Creating A Technical Drawing
Technical drawing, although also used to product design, architectural studies or engineering is also used in film and theatre. The purpose of a technical drawing in film or theatre is to communicate clear dimensions and space of a designated room or set proposal. Using examples from my current unit project: Transforming Location, I will demonstrate how to transfer visual room features into a technically comprehensible drawing that will then be used to create a 1:25 white card model.
Continuing from the survey sketch with accurate measurements, you will not be able to replicate the real, life sized measurements onto standard tracing paper. The tracing paper used in technical drawing in A1 size. This allows you to present your work in landscape when used in conjunction with a drawing board which is also A1 size. Often, draftsmen will scale down these measurements. In this instance, I will work in a 1:25 scale as this is what my project brief requires.
The first step is to produce a preliminary drawing onto standard, A4 tracing paper. This must be entirely accurate as you will position this behind the A1 tracing paper. The reason for this is simple: It allows you to prepare the position of your drawings so that the final product will be clear, easy to follow and presentable to the viewer.
To scale down your measurements, simply divide them by the amount you wish to work in. I want to work in 1:25, so I will divide any measurements I have by 25 to get the result.
There are a number of factors to consider when producing your drawing. The first being line work.
There is certain etiquette to the line work seen in technical drawing, the lines have varying thickness and are sometimes dashed. This is because there is often a lot of information to take in, and varying line thickness establishes a certain hierarchy that the eye can naturally follow. The lines also communicate depth and clarity to a drawing, which tells the viewer this is actually a 3 Dimensional space that has been converted to a 2 Dimensional drawing. Another reason is that when the drawing is photocopied, the lighter line work is actually erased due to the brightness of the scan. Draftsmen use this to their advantage however, as they will tend to produce a preliminary of the preliminary in a lighter pencil, allowing for error before committing to a final heavier mark.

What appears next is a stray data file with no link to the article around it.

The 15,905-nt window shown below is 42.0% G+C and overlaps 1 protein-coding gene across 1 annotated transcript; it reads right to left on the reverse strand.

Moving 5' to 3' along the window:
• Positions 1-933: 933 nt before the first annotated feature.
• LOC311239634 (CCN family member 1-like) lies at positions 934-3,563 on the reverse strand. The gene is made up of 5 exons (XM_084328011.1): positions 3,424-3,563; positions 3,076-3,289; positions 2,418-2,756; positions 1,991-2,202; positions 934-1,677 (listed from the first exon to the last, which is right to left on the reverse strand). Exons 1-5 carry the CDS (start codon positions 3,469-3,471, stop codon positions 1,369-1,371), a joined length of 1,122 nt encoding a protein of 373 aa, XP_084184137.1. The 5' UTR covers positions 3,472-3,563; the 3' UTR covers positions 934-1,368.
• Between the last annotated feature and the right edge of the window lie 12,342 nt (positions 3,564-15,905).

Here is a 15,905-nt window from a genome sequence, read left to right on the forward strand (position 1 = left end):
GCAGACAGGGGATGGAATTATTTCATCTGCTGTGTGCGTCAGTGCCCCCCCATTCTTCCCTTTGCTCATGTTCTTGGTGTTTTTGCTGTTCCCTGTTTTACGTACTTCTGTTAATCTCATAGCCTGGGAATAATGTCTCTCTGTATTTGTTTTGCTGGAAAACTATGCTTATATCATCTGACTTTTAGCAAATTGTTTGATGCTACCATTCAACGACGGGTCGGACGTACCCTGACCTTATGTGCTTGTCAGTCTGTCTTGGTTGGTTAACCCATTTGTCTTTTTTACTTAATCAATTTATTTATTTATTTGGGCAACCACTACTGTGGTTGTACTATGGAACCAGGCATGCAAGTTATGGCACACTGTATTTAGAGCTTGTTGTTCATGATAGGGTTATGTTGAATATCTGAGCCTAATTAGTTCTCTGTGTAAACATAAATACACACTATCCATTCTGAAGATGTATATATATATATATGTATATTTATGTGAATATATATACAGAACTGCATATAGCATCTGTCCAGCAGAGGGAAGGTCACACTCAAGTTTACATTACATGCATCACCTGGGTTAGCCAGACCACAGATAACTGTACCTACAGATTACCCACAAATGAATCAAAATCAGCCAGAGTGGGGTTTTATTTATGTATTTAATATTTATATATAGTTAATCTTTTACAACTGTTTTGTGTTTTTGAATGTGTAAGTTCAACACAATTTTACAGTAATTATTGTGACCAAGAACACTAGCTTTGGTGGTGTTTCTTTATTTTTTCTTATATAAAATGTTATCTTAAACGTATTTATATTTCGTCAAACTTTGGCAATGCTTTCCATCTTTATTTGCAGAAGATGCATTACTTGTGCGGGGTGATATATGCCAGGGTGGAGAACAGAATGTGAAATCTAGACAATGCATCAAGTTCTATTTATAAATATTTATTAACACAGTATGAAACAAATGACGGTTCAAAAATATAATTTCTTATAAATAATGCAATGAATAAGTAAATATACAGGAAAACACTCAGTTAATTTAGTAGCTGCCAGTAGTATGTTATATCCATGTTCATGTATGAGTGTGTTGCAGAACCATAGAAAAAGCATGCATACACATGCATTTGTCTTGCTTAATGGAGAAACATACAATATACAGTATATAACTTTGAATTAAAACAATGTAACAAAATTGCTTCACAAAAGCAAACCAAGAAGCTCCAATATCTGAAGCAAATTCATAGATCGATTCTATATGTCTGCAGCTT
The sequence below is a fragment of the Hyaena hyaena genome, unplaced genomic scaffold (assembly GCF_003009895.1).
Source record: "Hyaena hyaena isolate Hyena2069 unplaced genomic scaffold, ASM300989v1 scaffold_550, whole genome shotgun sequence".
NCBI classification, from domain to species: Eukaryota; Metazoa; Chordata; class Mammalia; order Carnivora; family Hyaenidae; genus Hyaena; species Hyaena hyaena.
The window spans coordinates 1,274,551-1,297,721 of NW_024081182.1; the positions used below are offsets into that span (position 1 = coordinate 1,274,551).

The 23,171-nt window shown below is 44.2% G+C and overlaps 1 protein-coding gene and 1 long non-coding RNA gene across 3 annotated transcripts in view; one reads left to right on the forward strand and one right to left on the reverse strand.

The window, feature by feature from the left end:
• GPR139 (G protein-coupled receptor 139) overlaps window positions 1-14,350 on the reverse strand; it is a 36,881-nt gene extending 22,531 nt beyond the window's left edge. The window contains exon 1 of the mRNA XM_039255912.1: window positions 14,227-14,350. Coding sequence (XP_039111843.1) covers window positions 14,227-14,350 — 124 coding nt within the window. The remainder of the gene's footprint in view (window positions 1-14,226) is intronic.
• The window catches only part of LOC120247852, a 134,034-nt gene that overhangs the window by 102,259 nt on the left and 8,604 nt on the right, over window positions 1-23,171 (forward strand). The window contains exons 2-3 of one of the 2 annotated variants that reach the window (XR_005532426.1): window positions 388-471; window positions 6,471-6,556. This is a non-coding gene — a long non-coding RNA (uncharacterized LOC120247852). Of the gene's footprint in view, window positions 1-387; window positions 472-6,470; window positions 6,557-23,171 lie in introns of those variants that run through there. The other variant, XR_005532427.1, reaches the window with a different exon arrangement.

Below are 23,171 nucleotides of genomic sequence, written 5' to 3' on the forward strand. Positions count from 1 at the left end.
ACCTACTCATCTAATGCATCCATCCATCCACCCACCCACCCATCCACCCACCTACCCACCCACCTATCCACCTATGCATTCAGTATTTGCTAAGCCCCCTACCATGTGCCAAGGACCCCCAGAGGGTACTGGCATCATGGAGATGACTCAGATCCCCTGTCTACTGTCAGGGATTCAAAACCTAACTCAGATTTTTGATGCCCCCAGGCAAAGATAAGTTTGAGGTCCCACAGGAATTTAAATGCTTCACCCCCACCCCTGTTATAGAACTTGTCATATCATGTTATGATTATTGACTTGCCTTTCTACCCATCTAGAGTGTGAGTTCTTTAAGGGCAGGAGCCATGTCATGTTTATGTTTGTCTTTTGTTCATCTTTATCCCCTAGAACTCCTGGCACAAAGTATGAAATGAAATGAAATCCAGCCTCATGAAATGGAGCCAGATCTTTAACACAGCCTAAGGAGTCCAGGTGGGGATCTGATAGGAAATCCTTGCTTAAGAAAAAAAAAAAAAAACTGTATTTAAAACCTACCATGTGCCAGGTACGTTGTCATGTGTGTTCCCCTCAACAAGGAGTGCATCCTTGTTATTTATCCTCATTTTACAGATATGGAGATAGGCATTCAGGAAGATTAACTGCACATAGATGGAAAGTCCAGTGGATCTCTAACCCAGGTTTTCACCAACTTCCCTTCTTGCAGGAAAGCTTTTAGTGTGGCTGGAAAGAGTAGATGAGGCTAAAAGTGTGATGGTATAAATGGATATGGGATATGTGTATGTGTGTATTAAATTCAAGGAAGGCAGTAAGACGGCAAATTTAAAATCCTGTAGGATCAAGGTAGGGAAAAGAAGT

Thick, heavyweight lines are created using a 2H pencil. Typically, the thicker the line, the more foreword and important the detail it marks.
Medium weight lines are used for other features, such as beading. This is also used for Titles and Elevation Labels.
Extremely light lines are used to show something is further away or is relatively unimportant.
The finest lines are used to produce general workings out. An example would be to work out a right angle using the 345 method, which I will explain further on. Working out lines look untidy, and so are created in a fine line to be deliberately erased and as we all know, the lighter the line – the easier this is to do.
Dashed lines are used to show an “invisible” or hidden area of an object or room. An example would be a built in wardrobe. In my technical drawing I have used a dashed line to show the direction of elevation indications, because I did not want the viewer to consider these an actual line and because there were no hidden features to my chosen location (so as not to confuse the viewer).
I met up with a family friend, Steve Eastgate who worked as a draftsman for the best part of twenty years and he was extremely kind to show me a few tips into creating a technical drawing. The first being the 345 method:
The 345 method is used when you do not have a protractor or your protractor is too bulky for intricate details but you wish to create an accurate right angle.
The first step is to mark a straight line using a T square.
The second, to make a mark on this straight line from the left measuring 4cms. I find a compass works best as the arc it creates gives you a clear idea of where the preceding marks should sit.
From this new mark, adjust your compass to 5 cms and create a second arc roughly 90 degrees from the left starting point of your straight line.
From the left of your straight line, measure out 3cms to your last created arc and this new point will mark out where you need to place your ruler in order to create a sharp, straight accurate right angle.
Whilst chatting with Steve, he suggested a handy tip to create equal pressured marks. He recommended constantly twisting the pencil on point along the ruler. This keeps the pencil sharper, the line crisper and reduces the risk of producing uneven “wavy” lines. I have used this method and I can confirm that it works!